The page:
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Environmental performance of a conservation attraction: the potential impact of visitor learning and behaviour change

Environmental performance of a conservation attraction: the potential impact of visitor learning and behaviour change
Environmental performance of a conservation attraction: the potential impact of visitor learning and behaviour change
Nature based visitor attractions desire to be a positive influence on the people who visit, whether they are day visitors, members or organised school groups. Much work has been done to evaluate learning in visitors with mixed results, and demonstrating actual change in behaviour as a result of any learning has only been possible in a few, narrowly focussed studies. Using a combination of GPS visitor tracking and surveys, never before tried on this scale in this type of attraction, variations in spatial behaviour were found with group type, with learning and with intention to change behaviour. Further public surveys, analysis of schoolchildren's drawings of animals, focus groups discussions and responses on Facebook were combined with the tracking analysis to give a unique insight into the influence of an attraction on visitor learning and behaviour change resulting from repeated contact.

Conservation organisations and attractions strive to have a positive environmental impact, but operating a visitor attraction has negative environmental and social impacts, often in direct conflict with the aims of the organisation. The negative impacts could potentially, however, be alleviated, or compensated for, if enough visitors could be inspired to modify their behaviour in their lives away from the attraction. Visitors and schoolchildren to Marwell Zoo were confirmed to be learning during their visit, and visitors were open to calls to action to prevent biodiversity loss. A small proportion reported an intention to change behaviour following their visit, and some repeat visitors gave examples of behaviours they had already changed as a result of visiting Marwell Zoo. Recommendations are made to increase the proportion of visitors changing behaviour, and a mechanism is suggested to incorporate visitor behaviour change into overall environmental reporting.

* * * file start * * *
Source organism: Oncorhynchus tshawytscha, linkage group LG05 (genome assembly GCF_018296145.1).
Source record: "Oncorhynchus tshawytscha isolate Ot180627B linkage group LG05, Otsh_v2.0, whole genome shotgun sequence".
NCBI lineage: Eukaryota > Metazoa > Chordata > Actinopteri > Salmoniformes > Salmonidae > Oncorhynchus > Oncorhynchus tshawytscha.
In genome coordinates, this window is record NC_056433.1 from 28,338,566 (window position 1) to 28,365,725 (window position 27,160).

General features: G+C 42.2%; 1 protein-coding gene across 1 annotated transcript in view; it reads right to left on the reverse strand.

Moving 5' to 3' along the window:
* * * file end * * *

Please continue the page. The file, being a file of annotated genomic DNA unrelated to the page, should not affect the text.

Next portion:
University of Southampton
East, Duncan
930e7fa3-ac03-4a98-b697-395ed8651785
East, Duncan
930e7fa3-ac03-4a98-b697-395ed8651785
Osborne, Patrick
c4d4261d-557c-4179-a24e-cdd7a98fb2b8

East, Duncan (2017) Environmental performance of a conservation attraction: the potential impact of visitor learning and behaviour change. Doctoral Thesis, 276pp.

Record type: Thesis (Doctoral)

Abstract

Nature based visitor attractions desire to be a positive influence on the people who visit, whether they are day visitors, members or organised school groups. Much work has been done to evaluate learning in visitors with mixed results, and demonstrating actual change in behaviour as a result of any learning has only been possible in a few, narrowly focussed studies. Using a combination of GPS visitor tracking and surveys, never before tried on this scale in this type of attraction, variations in spatial behaviour were found with group type, with learning and with intention to change behaviour. Further public surveys, analysis of schoolchildren's drawings of animals, focus groups discussions and responses on Facebook were combined with the tracking analysis to give a unique insight into the influence of an attraction on visitor learning and behaviour change resulting from repeated contact.

Conservation organisations and attractions strive to have a positive environmental impact, but operating a visitor attraction has negative environmental and social impacts, often in direct conflict with the aims of the organisation. The negative impacts could potentially, however, be alleviated, or compensated for, if enough visitors could be inspired to modify their behaviour in their lives away from the attraction. Visitors and schoolchildren to Marwell Zoo were confirmed to be learning during their visit, and visitors were open to calls to action to prevent biodiversity loss. A small proportion reported an intention to change behaviour following their visit, and some repeat visitors gave examples of behaviours they had already changed as a result of visiting Marwell Zoo. Recommendations are made to increase the proportion of visitors changing behaviour, and a mechanism is suggested to incorporate visitor behaviour change into overall environmental reporting.

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Final Thesis - Duncan East 223362162 - Version of Record
Available under License University of Southampton Thesis Licence.
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Published date: July 2017

Identifiers

Local EPrints ID: 420754
URI: http://eprints.soton.ac.uk/id/eprint/420754
PURE UUID: 3f420d2b-624c-4132-9f6a-08fadc93e749
ORCID for Patrick Osborne: ORCID iD orcid.org/0000-0001-8919-5710

Catalogue record

Date deposited: 15 May 2018 16:30
Last modified: 16 Apr 2020 00:29

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